The 2006 DVD extras are generous starting with a solid commentary track from Kwan and British film historian Nick Redman. Even though Kwan sometimes gets derailed by her life story, she and Redman partner well in bringing out intriguing aspects of the production and cast. There are five featurettes which feel like components of one feature-length documentary since the same participants show up in all five. The first one talks about the story's transition from the original novel by C.Y. Lee to the Broadway musical directed by Gene Kelly to the 1961 movie to the 2002 Broadway revival developed by David Henry Hwang. The other shorts focus on the casting, the score, sets and costumes, and a more personal look at Rodgers and Hammerstein. It's interesting how veteran filmmaker Henry Koster is barely mentioned since he directed the film, though his pedestrian direction is truly the least impressive part of the movie.
When I saw this movie, it caught me in the right mood to really enjoy this film. In fact, I was almost misty eyed when Helen turns to lament the song "Love Look Away". Only "Where is Love?" from OLIVER is a more moving emotional song that fits directly into the story and the movie. I think the acting is superb and can't understand why this R & H musical doesn't attract more attention.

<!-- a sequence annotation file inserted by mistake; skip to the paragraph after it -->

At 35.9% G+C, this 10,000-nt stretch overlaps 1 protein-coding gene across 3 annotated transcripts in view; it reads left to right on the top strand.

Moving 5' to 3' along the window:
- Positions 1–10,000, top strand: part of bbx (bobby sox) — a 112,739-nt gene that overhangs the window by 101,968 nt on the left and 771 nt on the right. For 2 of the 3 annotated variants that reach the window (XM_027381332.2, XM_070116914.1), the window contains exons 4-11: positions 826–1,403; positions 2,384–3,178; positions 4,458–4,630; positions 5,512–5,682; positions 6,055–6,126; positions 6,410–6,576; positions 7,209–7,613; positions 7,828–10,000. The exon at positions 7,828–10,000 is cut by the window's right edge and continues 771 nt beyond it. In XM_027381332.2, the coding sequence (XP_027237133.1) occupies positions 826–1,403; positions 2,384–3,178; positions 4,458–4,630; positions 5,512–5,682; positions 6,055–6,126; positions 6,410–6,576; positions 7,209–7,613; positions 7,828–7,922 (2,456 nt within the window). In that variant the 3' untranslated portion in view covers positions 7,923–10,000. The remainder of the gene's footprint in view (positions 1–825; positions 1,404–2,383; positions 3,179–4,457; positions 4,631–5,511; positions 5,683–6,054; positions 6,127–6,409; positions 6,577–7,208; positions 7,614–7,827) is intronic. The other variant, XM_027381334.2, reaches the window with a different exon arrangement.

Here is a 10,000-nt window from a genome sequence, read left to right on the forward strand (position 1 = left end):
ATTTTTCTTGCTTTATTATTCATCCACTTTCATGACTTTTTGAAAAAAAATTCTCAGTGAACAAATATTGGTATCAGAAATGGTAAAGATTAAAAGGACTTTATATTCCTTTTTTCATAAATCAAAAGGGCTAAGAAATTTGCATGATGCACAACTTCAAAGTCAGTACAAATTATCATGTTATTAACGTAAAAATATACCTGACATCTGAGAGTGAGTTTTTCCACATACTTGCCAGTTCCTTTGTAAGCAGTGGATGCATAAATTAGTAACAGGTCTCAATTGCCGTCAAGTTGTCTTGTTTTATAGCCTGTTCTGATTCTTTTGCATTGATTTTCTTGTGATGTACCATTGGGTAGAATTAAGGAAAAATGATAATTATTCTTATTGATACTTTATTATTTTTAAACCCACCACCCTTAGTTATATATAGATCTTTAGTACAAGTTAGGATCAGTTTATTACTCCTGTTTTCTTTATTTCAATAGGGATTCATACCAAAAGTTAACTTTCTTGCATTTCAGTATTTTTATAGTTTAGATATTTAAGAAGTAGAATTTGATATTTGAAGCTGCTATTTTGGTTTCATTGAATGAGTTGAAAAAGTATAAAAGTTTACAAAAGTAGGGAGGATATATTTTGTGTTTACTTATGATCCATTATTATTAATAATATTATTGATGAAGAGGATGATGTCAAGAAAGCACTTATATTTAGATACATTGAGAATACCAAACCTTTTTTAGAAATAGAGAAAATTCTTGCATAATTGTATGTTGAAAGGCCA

Many of the songs are very well done and enjoyable, especially Nancy Kwan's "I Enjoy Being a Girl." Yowza! All the actors are fabulous and the lines are a ball. Not only is it a love story but a great tale of modern vs. traditional values and absolutely suitable for all ages.
The 1961 musical "Flower Drum Song" is a fabulous Ross Hunter 
production (top-notch art direction, cinematography, costume design,
set decoration, film editing and sound). I found myself enjoying it
more and more. I do like "The King and I" "Oklahoma!" "Carousel", yet
"Flower Drum Song" is culturally diverse, 'oriental USA' and very much
San Franciscan. Directed by Henry Koster , music and lyrics from the
popular pair of Richard Rodgers and Oscar Hammerstein 2nd, with Alfred